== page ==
Once you get over the indoctrinated need to stigmatize drug users, and learn to apply a bit of relativity to all of societies problems, you quickly realize that getting bent out of shape over a relatively small subset of the population using drugs doesn't really make sense. Stop trying to criminalize a medical problem, and stop letting unscrupulous dealers exploit substance use disorders by controlling the product.


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#16 spanky123

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Posted 22 September 2016 - 08:22 AM

^ You are serious right? Half of this threat is discussing how drug abuse had left to poverty and homelessness and you think that it is no big deal?

 

I have no objection at all to someone snorting or shooting anything they want or living in a ditch if that is their choice - right up until the point where they expect me to start paying for their treatment or care.


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#17 VicHockeyFan

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Posted 22 September 2016 - 08:26 AM

^ I'm all for some of your ideas, but can you point to another country where a radically different approach has been tried, and it has reduced drug addiction?



#18 Nparker

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Posted 22 September 2016 - 08:30 AM

I dunno, I'm personally more offended by the efforts of banks and insurance salesmen intruding on my personal time...I'm also more offended by sugar-pushers targeting children through advertising in public spaces and television...

I'll keep this in mind the next time I step on a potentially lethal sugar packet lying in the grass of a city park or when an insurance salesman viciously yells at me when I am walking down the street simply for glancing in his direction. And let's not forget the hordes of bankers dashing into the street without warning putting themselves and drivers in danger. It's a corporate jungle out there folks!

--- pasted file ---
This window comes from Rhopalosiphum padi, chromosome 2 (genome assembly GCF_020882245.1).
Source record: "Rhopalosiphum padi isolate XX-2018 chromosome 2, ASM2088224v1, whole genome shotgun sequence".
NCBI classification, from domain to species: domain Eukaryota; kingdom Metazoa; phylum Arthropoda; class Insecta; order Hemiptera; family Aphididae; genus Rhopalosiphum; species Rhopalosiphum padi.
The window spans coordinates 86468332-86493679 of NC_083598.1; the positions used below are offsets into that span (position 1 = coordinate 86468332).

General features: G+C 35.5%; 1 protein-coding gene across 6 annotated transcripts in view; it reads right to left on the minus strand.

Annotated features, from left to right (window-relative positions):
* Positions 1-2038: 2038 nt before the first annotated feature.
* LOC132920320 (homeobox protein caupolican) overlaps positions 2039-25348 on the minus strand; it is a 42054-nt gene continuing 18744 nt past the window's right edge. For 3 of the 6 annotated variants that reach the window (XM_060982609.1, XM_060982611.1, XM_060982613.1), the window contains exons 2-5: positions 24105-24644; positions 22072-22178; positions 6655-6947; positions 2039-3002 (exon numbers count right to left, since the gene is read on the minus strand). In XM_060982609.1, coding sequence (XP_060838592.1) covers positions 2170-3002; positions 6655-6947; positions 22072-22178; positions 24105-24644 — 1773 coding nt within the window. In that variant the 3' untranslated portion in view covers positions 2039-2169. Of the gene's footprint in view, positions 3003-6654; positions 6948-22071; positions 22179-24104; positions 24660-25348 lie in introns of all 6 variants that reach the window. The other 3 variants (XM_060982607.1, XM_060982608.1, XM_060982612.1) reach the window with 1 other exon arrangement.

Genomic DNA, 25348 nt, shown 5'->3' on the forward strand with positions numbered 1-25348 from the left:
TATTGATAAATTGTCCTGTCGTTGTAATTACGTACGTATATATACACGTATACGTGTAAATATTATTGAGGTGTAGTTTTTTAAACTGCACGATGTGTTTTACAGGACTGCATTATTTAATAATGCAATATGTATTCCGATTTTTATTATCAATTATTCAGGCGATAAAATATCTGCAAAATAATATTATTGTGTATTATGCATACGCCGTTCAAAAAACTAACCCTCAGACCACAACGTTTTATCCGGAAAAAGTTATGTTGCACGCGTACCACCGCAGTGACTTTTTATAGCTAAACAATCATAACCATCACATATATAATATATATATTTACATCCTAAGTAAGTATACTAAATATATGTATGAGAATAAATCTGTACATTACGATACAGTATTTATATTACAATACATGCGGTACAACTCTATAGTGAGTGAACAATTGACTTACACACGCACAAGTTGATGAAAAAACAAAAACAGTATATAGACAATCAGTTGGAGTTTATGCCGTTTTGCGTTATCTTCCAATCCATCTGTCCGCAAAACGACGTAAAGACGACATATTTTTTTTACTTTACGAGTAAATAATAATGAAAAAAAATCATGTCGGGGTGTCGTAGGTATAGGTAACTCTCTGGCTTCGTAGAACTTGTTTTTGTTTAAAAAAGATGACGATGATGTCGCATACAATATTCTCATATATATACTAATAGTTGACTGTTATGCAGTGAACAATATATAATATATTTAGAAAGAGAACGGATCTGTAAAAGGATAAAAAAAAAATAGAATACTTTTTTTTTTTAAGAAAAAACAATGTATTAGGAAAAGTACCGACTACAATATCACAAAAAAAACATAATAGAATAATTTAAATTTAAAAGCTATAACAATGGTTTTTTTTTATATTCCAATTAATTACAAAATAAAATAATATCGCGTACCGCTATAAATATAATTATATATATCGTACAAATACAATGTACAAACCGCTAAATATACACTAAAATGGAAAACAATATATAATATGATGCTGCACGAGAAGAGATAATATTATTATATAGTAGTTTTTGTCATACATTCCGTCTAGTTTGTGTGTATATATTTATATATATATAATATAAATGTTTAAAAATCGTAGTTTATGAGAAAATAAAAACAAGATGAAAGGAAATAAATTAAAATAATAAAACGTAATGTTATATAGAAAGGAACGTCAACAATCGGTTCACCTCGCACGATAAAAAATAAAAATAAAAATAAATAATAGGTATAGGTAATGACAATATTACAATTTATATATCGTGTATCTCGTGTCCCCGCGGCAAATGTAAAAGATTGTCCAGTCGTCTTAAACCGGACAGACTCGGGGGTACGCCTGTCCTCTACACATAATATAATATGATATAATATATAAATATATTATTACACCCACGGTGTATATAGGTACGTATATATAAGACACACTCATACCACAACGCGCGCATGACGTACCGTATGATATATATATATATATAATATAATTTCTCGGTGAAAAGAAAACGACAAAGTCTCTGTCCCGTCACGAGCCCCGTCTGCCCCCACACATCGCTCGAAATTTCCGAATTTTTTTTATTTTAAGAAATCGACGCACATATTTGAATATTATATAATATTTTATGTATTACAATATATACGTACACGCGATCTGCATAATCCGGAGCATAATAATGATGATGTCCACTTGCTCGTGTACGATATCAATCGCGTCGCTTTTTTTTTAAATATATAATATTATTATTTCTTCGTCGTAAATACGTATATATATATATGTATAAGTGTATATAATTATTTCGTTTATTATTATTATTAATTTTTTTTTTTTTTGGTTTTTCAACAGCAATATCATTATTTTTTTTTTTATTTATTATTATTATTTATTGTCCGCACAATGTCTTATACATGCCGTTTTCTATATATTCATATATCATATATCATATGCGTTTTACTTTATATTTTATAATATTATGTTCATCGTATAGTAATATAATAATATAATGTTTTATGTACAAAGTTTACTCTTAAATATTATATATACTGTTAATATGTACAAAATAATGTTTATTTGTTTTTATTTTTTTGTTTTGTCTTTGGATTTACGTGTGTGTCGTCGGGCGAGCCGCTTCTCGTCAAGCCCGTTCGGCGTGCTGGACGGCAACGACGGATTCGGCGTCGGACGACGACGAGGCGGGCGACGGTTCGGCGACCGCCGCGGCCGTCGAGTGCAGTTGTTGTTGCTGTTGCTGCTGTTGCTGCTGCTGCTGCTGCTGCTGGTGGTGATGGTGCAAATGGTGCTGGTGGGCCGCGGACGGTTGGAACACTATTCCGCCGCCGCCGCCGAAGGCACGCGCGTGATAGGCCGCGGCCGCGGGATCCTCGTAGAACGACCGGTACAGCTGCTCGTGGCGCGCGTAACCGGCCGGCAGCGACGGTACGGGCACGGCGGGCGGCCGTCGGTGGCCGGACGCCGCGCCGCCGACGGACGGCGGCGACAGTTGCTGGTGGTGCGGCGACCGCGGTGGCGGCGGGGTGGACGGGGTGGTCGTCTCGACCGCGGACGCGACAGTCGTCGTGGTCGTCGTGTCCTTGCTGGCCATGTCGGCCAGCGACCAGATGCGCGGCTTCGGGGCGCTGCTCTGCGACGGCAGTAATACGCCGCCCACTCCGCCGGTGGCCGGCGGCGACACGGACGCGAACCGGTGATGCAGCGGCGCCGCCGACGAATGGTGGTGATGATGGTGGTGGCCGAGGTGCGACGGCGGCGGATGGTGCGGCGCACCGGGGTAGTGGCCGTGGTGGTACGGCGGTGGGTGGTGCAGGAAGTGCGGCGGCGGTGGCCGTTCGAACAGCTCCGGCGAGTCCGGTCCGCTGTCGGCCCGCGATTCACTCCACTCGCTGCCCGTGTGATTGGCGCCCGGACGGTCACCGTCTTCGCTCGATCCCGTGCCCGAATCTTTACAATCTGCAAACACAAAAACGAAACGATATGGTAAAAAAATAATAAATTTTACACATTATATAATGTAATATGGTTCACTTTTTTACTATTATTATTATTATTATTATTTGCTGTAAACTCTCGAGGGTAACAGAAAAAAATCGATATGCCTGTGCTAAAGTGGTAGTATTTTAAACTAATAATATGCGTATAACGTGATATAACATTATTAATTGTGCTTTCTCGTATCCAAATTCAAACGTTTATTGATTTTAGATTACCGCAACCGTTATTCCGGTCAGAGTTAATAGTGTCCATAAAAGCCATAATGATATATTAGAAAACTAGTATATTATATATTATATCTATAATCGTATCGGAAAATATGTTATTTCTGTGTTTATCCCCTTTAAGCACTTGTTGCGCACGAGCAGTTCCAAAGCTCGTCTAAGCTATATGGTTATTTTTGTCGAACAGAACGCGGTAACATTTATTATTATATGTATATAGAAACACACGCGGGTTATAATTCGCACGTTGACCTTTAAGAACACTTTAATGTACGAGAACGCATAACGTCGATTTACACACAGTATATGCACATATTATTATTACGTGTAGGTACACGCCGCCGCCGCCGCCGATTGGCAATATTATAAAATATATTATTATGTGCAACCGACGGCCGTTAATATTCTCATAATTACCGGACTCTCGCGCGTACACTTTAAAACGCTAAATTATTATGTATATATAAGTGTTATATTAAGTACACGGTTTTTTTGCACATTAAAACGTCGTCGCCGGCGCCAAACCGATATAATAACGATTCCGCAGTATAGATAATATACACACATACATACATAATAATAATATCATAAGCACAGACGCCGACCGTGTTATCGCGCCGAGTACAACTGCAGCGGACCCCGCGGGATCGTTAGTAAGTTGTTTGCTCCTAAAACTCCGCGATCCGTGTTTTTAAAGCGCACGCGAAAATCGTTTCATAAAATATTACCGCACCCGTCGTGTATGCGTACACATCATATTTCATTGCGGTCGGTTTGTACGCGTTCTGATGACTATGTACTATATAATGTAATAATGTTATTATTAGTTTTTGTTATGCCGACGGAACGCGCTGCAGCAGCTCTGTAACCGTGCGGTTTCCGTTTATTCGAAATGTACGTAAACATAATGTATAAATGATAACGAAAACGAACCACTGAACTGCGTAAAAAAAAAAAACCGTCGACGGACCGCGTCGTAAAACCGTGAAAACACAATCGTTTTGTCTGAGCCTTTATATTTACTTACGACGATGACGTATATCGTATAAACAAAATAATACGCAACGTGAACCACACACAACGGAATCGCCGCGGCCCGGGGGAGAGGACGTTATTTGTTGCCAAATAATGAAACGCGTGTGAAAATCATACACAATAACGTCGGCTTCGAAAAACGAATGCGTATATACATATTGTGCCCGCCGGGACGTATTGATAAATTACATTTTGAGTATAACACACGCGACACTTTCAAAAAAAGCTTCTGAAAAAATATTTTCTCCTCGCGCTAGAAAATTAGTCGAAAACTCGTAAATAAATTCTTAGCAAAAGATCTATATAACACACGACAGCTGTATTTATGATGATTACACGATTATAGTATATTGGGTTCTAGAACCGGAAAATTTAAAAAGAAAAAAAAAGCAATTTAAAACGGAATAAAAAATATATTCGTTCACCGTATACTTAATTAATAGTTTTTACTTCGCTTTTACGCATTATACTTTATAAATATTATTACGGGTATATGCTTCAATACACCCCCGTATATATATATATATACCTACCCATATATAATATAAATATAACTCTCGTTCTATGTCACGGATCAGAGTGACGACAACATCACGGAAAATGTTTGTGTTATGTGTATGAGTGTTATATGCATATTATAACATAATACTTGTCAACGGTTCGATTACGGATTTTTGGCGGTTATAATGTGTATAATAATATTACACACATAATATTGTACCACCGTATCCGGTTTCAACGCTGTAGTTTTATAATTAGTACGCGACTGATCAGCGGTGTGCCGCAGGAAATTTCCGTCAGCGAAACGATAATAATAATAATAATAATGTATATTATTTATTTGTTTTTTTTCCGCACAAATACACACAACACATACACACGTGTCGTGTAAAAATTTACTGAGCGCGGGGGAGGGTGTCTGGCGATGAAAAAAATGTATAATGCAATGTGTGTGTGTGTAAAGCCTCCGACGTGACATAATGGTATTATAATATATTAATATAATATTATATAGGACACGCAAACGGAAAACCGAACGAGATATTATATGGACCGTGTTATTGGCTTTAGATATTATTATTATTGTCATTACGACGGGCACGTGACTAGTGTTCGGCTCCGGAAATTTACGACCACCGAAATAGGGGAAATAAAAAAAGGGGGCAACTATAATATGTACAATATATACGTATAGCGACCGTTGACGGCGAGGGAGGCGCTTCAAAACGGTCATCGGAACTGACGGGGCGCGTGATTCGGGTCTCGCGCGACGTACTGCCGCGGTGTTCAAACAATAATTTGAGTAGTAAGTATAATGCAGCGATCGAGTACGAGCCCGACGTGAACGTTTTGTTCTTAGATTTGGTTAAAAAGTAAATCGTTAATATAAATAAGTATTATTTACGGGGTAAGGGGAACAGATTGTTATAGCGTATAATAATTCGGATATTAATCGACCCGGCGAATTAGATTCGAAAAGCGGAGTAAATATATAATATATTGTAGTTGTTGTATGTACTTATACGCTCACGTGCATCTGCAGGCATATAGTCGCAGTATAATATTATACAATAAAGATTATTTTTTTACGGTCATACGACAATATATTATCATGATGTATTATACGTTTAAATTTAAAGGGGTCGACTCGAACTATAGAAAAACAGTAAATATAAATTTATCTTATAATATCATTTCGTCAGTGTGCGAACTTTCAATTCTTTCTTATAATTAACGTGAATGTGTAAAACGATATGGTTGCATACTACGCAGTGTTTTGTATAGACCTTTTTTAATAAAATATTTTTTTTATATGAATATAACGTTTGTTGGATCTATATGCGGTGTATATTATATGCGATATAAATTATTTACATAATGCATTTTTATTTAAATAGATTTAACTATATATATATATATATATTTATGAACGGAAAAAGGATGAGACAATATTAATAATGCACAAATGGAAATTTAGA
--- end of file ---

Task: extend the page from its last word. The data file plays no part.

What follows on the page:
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#19 tedward

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Posted 22 September 2016 - 08:39 AM

I'll keep this in mind the next time I step on a potentially lethal sugar packet lying in the grass of a city park or when an insurance salesman viciously yells at me when I am walking down the street simply for glancing in his direction. And let's not forget the hordes of bankers dashing into the street without warning putting themselves and drivers in danger. It's a corporate jungle out there folks!

 

I disagree with you generally but that was pretty funny imagery. :lol:


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#20 JoshRH

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Posted 22 September 2016 - 08:45 AM

^ I'm all for some of your ideas, but can you point to another country where a radically different approach has been tried, and it has reduced drug addiction?

Have you not been reading the thread?

 

Portugal

 

http://www.yesmagazi...ith-communities